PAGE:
Comcast Corp. (CMCSA:US) and Time Warner Inc. (TWX:US), the two largest cable television operators, won U.S. antitrust approval to buy the cable TV outlets of bankrupt Adelphia Communications Corp. for $17.6 billion.
The U.S. Federal Trade Commission said in a statement that it closed its investigation of the proposed transaction, which must also be approved by the Federal Communications Commission.
``The evidence obtained during the investigation does not suggest that the proposed transactions are likely to substantially lessen competition in any geographic region in the United States,'' FTC Chairwoman Deborah Platt Majoras, a Republican, said in a statement.
Creditors of Adelphia, the fifth-biggest cable-TV company, will get most of the proceeds of the transaction.
The two Democrats on the five-member FTC, Jon Leibowitz and Pamela Jones Harbour, expressed concern that allowing Comcast and Time Warner to expand their market share in cities such as Cleveland could lead to higher prices for regional sports programs.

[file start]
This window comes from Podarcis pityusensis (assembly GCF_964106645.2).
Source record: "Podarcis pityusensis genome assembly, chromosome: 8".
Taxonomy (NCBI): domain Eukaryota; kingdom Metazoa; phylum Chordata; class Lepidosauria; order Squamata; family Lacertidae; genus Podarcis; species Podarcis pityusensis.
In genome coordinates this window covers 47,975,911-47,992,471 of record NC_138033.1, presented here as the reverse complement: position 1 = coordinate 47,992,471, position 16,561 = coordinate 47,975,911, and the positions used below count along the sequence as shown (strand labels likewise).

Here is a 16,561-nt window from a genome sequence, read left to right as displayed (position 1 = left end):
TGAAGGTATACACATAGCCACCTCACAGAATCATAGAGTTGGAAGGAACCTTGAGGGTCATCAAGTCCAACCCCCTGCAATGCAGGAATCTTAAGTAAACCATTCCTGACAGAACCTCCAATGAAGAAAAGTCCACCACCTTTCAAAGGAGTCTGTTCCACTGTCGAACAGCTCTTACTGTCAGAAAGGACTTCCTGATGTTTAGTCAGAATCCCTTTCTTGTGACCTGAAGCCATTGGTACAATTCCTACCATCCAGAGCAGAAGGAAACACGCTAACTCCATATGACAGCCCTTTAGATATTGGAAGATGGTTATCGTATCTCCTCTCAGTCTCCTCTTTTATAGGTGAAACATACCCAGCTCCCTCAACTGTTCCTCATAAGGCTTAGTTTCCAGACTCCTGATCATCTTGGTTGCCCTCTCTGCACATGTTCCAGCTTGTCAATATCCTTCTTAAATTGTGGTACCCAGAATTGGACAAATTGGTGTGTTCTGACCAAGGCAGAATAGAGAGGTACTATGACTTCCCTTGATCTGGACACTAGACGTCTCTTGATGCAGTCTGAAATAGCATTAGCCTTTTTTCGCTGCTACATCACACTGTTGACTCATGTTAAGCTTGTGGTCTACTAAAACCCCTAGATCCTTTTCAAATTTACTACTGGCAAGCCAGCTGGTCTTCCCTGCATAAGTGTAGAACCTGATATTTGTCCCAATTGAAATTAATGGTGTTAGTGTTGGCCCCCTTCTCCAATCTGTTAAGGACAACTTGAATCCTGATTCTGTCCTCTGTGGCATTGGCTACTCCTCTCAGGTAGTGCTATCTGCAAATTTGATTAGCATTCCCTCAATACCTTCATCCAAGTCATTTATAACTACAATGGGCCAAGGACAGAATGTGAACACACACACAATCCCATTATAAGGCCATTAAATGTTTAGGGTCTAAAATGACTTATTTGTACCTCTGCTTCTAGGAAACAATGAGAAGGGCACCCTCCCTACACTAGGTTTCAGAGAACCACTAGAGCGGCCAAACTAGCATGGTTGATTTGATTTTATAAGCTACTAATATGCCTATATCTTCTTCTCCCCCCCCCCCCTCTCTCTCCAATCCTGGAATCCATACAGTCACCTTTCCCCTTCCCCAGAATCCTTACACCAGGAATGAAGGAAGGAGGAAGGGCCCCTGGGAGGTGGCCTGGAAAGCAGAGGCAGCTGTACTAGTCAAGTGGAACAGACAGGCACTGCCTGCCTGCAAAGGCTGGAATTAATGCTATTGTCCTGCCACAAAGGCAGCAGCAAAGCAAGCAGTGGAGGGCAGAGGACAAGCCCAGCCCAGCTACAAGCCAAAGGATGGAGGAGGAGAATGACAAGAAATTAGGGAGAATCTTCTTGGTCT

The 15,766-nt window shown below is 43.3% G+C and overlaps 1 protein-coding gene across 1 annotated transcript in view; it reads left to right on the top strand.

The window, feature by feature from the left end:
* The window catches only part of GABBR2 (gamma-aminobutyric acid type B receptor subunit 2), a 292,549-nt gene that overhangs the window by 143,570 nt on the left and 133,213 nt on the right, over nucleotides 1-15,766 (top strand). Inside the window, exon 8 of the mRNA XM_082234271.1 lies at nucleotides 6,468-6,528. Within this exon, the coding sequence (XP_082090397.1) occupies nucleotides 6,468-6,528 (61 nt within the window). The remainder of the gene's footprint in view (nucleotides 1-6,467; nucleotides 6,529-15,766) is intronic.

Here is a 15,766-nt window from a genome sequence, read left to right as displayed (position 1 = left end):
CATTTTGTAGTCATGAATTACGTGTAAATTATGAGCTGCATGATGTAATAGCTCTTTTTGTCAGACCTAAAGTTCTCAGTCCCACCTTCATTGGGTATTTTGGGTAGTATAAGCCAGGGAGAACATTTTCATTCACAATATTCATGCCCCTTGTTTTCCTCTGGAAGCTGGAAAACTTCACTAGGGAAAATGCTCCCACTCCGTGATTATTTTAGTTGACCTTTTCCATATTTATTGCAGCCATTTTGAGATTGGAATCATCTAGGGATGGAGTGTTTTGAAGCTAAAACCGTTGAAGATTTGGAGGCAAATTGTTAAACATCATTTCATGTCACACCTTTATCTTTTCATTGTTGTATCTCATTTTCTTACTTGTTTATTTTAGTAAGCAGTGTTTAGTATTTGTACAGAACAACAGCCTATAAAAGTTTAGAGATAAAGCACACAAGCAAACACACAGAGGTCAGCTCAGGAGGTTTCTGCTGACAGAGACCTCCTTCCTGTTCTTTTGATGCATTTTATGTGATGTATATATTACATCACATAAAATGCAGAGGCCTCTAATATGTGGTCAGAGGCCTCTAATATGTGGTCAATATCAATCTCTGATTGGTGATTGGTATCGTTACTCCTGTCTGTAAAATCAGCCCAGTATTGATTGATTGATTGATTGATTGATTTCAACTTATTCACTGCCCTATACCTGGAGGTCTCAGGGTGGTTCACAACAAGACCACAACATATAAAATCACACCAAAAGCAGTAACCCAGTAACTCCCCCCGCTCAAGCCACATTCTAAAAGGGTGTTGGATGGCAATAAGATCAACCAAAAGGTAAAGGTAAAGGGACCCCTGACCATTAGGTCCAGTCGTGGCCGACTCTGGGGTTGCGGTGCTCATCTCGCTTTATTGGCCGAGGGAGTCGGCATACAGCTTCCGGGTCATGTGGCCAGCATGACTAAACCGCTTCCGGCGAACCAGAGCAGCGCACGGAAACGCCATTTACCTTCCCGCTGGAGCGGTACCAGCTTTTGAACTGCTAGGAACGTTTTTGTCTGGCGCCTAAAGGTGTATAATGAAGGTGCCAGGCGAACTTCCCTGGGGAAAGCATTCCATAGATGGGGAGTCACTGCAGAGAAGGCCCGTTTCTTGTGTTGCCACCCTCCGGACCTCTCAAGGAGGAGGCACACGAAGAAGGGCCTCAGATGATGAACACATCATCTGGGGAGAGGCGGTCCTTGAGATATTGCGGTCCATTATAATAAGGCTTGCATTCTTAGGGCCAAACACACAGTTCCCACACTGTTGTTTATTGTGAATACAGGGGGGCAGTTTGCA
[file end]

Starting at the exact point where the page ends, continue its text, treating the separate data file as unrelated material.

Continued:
Both DirecTV Group Inc. and EchoStar Communications Corp., the biggest U.S. satellite broadcasters, told the FCC that they might have to pay more for sports programs from Comcast and Time Warner.
FCC spokesman David Fiske didn't immediately respond to a request for comment.
``The focus of our attention now turns to the FCC, where we hope for a prompt ruling that this sale is in the public interest,'' Adelphia Chief Bill Schleyer said in a separate statement sent today by PR Newswire.
Adelphia has 5.3 million subscribers in Florida, Ohio, New York state and New England.
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